have the fish turned towards the fire, and every once in a while, they
would turn the fish.
Grandma Anesia Moonin would bake yeast bread, and while
they were baking their fish, they would dig a hole under those coals and
remove all of the fire and other pieces of wood from it. Then they would
place dough in a Dutch oven and place it in the ground then put hot coals
all around the oven (top, bottom, and sides) and let it cook. They would
let it cook for half an hour or so ( Mom said it seemed like an hour!) and
it would be done. Anyway, when Grandpa was ready for his meal, they came
and dug up there bread, had their hot tea made the fish baked and had goose
tongues for salt.
Interesting things they did, things we donít even try to
do now! They also used to cook beaver and duck. Grandpa would catch them
and cook them the same way they would
cook the fish.
a frying pan.
Cut the Fish
Ok, to fillet a fish out, you take your salmon and wash
it off. Very carefully remove the head. I usually remove as little waste as
possible. Take it right at the back of the head there, and start cutting it
there and down through the gills. Then you take and split the fish down the
back, right above the back bone. You can fillet right down the back so that
there isnít any bone left. I cut the back-bone down by the tail and then
turn the fish over and do the same thing. All you have left is that little
olí back bone, and there you have your filleted fish!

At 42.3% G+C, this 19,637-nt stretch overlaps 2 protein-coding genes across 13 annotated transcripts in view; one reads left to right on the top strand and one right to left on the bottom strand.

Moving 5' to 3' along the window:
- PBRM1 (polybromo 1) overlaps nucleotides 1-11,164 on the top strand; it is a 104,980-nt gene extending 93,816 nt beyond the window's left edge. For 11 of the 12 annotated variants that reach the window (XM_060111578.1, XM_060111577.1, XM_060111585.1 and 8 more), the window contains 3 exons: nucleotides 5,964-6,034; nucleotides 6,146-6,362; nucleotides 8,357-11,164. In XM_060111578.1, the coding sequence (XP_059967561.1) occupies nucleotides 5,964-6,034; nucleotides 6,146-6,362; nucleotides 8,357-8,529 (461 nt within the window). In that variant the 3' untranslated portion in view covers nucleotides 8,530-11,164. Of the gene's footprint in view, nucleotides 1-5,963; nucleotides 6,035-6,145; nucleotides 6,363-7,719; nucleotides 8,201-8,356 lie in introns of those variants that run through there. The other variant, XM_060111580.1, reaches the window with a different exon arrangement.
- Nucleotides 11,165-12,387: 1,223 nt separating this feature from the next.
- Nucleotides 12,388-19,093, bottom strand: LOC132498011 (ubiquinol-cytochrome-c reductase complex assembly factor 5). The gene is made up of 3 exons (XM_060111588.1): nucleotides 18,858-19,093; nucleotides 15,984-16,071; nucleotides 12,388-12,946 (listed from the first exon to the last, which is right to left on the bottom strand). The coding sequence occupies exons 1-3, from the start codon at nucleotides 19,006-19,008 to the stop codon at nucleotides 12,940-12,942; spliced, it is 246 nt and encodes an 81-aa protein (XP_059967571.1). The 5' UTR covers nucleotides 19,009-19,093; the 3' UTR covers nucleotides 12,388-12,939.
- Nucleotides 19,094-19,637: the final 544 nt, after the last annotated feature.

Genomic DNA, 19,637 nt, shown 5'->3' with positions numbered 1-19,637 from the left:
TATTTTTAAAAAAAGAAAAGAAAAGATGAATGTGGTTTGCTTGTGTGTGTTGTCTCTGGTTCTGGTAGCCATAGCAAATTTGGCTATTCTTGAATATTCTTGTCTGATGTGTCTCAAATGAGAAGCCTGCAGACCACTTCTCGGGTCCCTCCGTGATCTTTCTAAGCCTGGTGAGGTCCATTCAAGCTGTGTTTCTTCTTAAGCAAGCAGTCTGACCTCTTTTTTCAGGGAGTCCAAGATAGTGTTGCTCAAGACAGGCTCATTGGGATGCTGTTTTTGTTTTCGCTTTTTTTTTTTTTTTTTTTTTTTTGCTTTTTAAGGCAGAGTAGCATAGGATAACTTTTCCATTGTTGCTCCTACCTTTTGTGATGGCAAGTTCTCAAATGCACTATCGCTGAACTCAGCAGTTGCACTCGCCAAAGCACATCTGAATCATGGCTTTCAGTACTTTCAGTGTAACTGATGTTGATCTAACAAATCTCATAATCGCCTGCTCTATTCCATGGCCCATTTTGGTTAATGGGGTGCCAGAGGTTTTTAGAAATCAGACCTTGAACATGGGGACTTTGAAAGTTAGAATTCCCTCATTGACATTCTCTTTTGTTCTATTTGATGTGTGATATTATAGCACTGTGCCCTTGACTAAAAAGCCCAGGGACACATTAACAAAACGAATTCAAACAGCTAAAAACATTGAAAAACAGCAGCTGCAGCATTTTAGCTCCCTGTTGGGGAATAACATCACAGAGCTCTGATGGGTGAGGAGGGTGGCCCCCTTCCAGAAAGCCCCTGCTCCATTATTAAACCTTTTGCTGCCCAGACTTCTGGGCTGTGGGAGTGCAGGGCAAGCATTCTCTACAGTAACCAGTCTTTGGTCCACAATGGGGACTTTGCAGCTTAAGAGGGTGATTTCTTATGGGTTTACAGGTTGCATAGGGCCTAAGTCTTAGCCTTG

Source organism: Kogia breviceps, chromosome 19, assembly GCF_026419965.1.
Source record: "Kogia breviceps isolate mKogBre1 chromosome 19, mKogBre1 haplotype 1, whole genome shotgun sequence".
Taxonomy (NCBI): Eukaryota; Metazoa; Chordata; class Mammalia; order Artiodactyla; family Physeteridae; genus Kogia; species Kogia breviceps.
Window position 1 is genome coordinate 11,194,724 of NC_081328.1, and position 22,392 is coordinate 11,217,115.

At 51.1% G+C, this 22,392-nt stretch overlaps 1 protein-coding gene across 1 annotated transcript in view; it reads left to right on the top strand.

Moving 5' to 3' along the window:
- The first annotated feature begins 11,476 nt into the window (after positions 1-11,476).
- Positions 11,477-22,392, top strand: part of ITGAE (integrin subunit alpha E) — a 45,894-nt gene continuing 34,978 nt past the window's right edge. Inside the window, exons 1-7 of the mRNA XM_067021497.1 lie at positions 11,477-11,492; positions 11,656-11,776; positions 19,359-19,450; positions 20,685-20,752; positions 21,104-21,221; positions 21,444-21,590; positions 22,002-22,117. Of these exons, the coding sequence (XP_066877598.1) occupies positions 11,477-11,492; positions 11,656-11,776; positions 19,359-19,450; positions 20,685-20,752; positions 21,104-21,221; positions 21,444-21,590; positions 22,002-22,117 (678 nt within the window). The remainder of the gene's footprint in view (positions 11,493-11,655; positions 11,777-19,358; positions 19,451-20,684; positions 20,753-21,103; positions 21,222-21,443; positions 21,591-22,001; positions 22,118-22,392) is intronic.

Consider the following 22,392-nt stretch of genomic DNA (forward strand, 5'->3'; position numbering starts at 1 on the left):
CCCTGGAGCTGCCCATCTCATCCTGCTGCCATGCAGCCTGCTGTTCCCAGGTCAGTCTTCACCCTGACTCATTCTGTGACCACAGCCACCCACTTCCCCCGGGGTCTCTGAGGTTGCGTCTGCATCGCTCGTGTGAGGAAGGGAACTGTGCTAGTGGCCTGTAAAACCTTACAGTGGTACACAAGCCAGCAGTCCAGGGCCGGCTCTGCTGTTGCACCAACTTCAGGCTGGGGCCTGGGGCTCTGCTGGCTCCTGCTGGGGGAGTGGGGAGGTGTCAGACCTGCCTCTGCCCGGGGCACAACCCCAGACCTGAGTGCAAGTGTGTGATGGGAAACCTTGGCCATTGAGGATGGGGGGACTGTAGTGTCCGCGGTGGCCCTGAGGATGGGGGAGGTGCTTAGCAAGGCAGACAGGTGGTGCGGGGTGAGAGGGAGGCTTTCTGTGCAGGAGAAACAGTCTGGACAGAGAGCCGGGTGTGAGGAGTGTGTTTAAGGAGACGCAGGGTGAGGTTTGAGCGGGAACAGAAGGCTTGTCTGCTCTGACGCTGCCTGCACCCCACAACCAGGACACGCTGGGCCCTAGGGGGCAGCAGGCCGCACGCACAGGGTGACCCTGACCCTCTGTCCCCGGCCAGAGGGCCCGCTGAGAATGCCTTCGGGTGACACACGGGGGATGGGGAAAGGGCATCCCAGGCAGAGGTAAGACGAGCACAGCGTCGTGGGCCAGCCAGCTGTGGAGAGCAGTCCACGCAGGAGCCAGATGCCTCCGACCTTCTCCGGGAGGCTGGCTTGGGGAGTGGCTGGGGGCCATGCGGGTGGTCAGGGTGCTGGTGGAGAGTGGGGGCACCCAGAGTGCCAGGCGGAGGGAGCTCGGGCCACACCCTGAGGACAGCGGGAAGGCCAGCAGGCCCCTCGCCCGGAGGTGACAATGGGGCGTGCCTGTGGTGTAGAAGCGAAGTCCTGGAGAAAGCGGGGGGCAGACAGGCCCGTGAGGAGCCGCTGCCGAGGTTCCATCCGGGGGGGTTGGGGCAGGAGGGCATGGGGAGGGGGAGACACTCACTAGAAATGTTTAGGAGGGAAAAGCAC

The best time to smoke fish is in the spring before the
flies arrive. Thatís when the Red Salmon are running in English
Bay (Nanwalek). First you have
to catch your salmon, take it and split it, filet it out like we do, then
cut it in about 1 Ĺ in. strips. Tie two strips together.
I smoke the fish
for 4 days, maybe 5 days, depends. After that I place my fish into my
drying shack. Itís a little compartment next to the smoke house with a
screen wire around it so other animals wont get into it. I let it dry
there. After itís dry to what ever texture you like, if you want it salty,
you can freeze and put it away salty. If you like it the way I do, I let it
dry there for maybe 4 to 5 days then I put it away in the freezer. You can
take that fish out sooner (about 3 or 4 days) and cut it into chunks and
place it into the oven to bake it. If you want, you can freeze it, so you
can use it for bacon. You find that the longer you keep your fish in the
freezer (especially Red Salmon) the more fat it looses, it dehydrates.
Water (about 4 gal.)
I usually use a 5 gallon bucket of hot water, itís
usually not quite full, about ĺ way full and a coffee can (2 lb. Can)
filled with salt. I mix that in with the hot water. Itís not really hot
water, itís warm water. And mix it until it is all dissolved and add brown
sugar. By the time itís all dissolved, the water should be cold. You donít
want to put your fish in warm water because your fish will fall apart. You
want the water cool (or cold). I stick a potato in the water (I donít stick
a nail in the potato like most people do, I find if I do, my brine is too
salty!)Ok, if the potato comes to the top, I feel that my brine is just
right. I place the fish in it, (in the brine) for 20 minutes no longer!
I find if it is in 30 or 40 minutes, my fish is just too salty. Iím not
much of a salt eater, but everybody seems to like the flavor of my fish.
Then, I remove them after the 20 minute soak, and wash it in another bucket
of water, this also has to be cold. I wash them a couple of times, then I
hang it in a smoke house and let it hang over night just like that. After
itís drip dried a little over night, I go and start a slow smoldering fire,
not a hot fire but just a smoldering fire of cotton wood, I never use
anything else but cotton wood.
I smoke the fish for 4 days, Maybe 5 days, depends.